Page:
At Big Ears 2019, Wadada Leo Smith applies his beautiful, vulnerable trumpet tone to his solo 2017 set, an eight-piece reflection on Thelonious Monk that includes four originals and four Monk interpretations. Though fiercely original, Smith makes his connections to Monk clear as he plays—their respective singular instrumental vocabularies, their idiosyncratic sense of time, their robust personality. This is a chance to see a jazz master at work with an instrument he has helped define.
In 1978, years before turning 30 and when he was still emerging from the shadows of Anthony Braxton’s ensemble, Leo Smith entered the studio with the core of his band at the time. Bobby Naughton was on vibraphone and assorted pitched percussion, with Dwight Andrews supplying woodwinds and Charlie Haden on bass. One of the most astounding trumpet triumvirates ever assembled—the darting and mercurial Smith, Art Ensemble of Chicago deity Lester Bowie, and rising free jazz star Kenny Wheeler—presided.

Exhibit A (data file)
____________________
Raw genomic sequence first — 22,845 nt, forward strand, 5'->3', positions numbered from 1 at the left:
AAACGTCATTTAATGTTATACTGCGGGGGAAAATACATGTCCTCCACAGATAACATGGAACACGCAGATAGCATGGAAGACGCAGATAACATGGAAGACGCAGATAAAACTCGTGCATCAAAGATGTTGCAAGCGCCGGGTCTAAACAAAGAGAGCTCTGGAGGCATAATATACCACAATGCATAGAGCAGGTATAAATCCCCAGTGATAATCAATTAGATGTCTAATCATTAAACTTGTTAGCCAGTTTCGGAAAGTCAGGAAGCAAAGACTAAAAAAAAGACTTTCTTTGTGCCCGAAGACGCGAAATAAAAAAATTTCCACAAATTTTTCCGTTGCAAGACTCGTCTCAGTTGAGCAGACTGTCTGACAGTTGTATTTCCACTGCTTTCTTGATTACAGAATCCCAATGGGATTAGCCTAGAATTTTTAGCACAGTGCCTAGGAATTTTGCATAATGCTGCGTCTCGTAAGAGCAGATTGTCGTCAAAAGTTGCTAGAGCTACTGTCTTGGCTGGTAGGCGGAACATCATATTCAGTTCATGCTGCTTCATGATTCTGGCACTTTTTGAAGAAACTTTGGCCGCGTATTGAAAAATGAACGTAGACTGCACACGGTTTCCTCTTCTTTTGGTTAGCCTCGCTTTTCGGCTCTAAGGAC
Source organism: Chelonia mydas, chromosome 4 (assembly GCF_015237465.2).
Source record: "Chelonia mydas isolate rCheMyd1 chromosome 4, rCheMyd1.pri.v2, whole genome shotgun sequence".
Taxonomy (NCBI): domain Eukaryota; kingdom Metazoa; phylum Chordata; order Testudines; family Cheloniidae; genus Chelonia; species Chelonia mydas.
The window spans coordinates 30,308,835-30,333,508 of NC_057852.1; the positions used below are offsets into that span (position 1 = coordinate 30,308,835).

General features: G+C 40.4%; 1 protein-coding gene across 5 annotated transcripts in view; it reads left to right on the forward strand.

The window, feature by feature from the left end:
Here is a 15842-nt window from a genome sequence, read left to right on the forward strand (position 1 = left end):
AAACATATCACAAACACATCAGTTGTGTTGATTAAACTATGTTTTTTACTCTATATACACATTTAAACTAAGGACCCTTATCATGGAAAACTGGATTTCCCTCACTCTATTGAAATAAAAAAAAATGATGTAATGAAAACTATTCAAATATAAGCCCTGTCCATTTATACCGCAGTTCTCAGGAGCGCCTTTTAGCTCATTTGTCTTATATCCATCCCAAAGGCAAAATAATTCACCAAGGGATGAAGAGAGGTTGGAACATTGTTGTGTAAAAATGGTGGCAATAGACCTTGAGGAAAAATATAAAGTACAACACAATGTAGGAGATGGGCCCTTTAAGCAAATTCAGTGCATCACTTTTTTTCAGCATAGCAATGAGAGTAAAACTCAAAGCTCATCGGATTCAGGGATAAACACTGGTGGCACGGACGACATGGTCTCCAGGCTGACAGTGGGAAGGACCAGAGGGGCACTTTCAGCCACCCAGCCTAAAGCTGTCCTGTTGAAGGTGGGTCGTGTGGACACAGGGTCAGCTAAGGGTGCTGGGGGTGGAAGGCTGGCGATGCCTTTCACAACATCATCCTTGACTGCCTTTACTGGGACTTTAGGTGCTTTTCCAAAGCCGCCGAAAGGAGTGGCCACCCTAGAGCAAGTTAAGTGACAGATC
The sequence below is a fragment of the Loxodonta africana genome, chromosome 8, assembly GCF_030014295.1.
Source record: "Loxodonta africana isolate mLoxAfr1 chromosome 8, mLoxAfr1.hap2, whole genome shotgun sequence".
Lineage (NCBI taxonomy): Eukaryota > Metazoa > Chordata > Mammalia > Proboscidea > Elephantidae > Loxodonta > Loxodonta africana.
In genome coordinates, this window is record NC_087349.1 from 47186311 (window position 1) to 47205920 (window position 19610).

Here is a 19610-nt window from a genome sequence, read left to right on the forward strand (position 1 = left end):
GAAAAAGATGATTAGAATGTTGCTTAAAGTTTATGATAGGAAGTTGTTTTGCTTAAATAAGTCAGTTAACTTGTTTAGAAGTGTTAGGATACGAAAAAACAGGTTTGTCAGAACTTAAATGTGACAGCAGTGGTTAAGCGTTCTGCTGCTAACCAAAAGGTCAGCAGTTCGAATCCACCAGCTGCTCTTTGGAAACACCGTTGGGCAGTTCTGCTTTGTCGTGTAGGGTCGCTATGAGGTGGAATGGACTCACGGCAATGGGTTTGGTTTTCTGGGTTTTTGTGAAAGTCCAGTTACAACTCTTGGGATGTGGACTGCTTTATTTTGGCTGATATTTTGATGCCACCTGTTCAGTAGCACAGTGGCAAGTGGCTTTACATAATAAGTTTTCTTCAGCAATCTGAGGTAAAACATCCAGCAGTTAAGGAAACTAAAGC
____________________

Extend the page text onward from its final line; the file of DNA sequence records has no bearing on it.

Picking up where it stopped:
They emerged with Divine Love, a three-part suite of haunting, immersive trumpet-and-percussion pieces where time, melody, and timbre all seem to lace through the air like smoke. Radiant but subdued, dreamy but distorted, it is a testament to Smith’s early and unwavering vision and a clear precursor to so many of the meditative ECM wonders that would follow. Shortly after the release of Divine Love, Smith became one of the first performers Ashley Capps ever presented at Knoxville’s Laurel Theater. Now, nearly 40 years later, Smith returns with the surviving members of those sessions, Naughton and Andrews, to reimagine music that still sounds completely imaginative.